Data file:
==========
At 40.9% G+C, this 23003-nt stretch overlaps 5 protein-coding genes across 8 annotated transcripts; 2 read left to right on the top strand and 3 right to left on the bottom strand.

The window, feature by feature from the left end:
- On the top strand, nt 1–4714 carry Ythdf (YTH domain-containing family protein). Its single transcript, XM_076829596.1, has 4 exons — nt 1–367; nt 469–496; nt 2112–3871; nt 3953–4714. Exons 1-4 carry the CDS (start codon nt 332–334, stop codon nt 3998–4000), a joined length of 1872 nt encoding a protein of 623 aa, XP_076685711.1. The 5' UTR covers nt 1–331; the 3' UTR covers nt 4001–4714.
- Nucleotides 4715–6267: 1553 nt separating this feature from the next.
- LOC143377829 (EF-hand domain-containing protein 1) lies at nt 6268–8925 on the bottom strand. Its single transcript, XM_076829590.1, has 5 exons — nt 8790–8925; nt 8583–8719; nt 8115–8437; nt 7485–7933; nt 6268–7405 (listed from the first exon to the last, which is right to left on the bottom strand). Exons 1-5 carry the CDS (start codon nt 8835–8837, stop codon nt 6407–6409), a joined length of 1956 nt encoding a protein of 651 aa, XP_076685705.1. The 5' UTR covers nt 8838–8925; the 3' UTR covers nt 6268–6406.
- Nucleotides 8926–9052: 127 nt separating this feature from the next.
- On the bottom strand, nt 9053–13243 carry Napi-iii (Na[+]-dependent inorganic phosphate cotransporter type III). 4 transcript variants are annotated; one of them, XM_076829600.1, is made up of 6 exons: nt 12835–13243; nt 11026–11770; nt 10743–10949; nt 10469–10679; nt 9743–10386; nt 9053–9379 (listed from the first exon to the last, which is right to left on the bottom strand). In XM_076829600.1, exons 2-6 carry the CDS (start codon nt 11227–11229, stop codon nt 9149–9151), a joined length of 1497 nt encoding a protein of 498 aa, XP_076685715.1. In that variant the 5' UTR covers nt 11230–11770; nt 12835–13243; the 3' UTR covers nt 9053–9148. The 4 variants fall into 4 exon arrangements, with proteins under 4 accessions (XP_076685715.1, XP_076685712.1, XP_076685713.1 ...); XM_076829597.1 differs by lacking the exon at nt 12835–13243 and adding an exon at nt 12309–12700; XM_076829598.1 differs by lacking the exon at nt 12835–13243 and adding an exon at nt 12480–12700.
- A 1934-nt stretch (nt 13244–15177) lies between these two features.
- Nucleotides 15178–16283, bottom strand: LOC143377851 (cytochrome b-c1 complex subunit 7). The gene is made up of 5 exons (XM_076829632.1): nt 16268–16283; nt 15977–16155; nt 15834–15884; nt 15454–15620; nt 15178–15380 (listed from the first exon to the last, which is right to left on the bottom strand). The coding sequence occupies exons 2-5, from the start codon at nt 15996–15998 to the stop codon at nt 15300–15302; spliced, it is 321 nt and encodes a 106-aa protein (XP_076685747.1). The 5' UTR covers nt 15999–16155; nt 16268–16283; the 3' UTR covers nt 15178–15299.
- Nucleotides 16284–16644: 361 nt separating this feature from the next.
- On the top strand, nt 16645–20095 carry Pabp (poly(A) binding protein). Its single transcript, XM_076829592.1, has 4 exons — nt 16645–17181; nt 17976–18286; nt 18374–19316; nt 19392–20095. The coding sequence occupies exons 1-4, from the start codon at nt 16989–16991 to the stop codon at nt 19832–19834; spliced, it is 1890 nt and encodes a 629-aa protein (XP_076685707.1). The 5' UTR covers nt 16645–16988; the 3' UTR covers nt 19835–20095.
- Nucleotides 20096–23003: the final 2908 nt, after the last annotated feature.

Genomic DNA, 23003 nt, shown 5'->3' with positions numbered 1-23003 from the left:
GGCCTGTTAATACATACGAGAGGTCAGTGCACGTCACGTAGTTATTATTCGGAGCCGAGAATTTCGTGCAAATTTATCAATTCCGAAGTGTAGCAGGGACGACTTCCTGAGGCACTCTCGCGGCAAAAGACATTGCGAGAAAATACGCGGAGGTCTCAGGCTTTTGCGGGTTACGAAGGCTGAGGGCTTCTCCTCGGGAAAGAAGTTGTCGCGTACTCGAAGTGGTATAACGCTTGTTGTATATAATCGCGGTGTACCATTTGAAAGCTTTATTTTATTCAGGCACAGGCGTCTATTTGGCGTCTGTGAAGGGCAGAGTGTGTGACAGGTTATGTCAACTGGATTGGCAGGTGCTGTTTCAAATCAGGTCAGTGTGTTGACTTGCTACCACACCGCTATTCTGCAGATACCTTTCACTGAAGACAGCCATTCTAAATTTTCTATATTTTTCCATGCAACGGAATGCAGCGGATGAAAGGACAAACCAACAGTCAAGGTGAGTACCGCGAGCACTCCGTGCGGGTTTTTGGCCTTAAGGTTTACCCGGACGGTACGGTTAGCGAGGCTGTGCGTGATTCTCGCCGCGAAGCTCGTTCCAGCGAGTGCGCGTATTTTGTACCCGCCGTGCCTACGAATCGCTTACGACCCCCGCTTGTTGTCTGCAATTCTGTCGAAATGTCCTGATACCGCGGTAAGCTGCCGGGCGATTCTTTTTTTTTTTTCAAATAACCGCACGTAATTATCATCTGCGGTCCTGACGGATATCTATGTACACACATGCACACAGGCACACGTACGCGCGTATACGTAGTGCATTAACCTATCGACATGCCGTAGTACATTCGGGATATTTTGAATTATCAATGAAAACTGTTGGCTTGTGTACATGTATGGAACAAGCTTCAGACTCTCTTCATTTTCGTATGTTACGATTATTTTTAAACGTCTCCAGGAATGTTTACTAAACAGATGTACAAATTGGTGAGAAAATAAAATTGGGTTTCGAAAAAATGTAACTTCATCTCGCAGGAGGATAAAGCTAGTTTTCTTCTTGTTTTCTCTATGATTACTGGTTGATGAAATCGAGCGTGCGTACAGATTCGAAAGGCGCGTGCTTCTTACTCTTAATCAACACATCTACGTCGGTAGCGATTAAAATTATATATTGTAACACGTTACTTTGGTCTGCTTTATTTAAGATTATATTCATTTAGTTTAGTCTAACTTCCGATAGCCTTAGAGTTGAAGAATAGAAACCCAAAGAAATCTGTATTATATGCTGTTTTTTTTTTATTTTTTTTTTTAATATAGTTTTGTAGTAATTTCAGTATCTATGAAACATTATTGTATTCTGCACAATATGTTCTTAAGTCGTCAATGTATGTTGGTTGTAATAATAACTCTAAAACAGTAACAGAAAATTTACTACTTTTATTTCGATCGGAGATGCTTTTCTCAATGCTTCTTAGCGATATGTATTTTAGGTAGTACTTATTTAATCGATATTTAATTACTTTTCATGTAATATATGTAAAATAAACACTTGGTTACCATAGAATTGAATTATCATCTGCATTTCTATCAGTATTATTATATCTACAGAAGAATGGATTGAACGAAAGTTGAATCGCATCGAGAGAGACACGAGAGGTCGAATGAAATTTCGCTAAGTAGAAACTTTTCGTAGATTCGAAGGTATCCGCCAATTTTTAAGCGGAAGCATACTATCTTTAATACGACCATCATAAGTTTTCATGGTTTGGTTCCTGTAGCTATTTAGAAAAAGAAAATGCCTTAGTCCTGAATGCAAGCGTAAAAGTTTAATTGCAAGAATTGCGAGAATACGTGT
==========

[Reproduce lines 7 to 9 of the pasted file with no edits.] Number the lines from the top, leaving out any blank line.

- On the bottom strand, nt 9053–13243 carry Napi-iii (Na[+]-dependent inorganic phosphate cotransporter type III). 4 transcript variants are annotated; one of them, XM_076829600.1, is made up of 6 exons: nt 12835–13243; nt 11026–11770; nt 10743–10949; nt 10469–10679; nt 9743–10386; nt 9053–9379 (listed from the first exon to the last, which is right to left on the bottom strand). In XM_076829600.1, exons 2-6 carry the CDS (start codon nt 11227–11229, stop codon nt 9149–9151), a joined length of 1497 nt encoding a protein of 498 aa, XP_076685715.1. In that variant the 5' UTR covers nt 11230–11770; nt 12835–13243; the 3' UTR covers nt 9053–9148. The 4 variants fall into 4 exon arrangements, with proteins under 4 accessions (XP_076685715.1, XP_076685712.1, XP_076685713.1 ...); XM_076829597.1 differs by lacking the exon at nt 12835–13243 and adding an exon at nt 12309–12700; XM_076829598.1 differs by lacking the exon at nt 12835–13243 and adding an exon at nt 12480–12700.
- A 1934-nt stretch (nt 13244–15177) lies between these two features.
- Nucleotides 15178–16283, bottom strand: LOC143377851 (cytochrome b-c1 complex subunit 7). The gene is made up of 5 exons (XM_076829632.1): nt 16268–16283; nt 15977–16155; nt 15834–15884; nt 15454–15620; nt 15178–15380 (listed from the first exon to the last, which is right to left on the bottom strand). The coding sequence occupies exons 2-5, from the start codon at nt 15996–15998 to the stop codon at nt 15300–15302; spliced, it is 321 nt and encodes a 106-aa protein (XP_076685747.1). The 5' UTR covers nt 15999–16155; nt 16268–16283; the 3' UTR covers nt 15178–15299.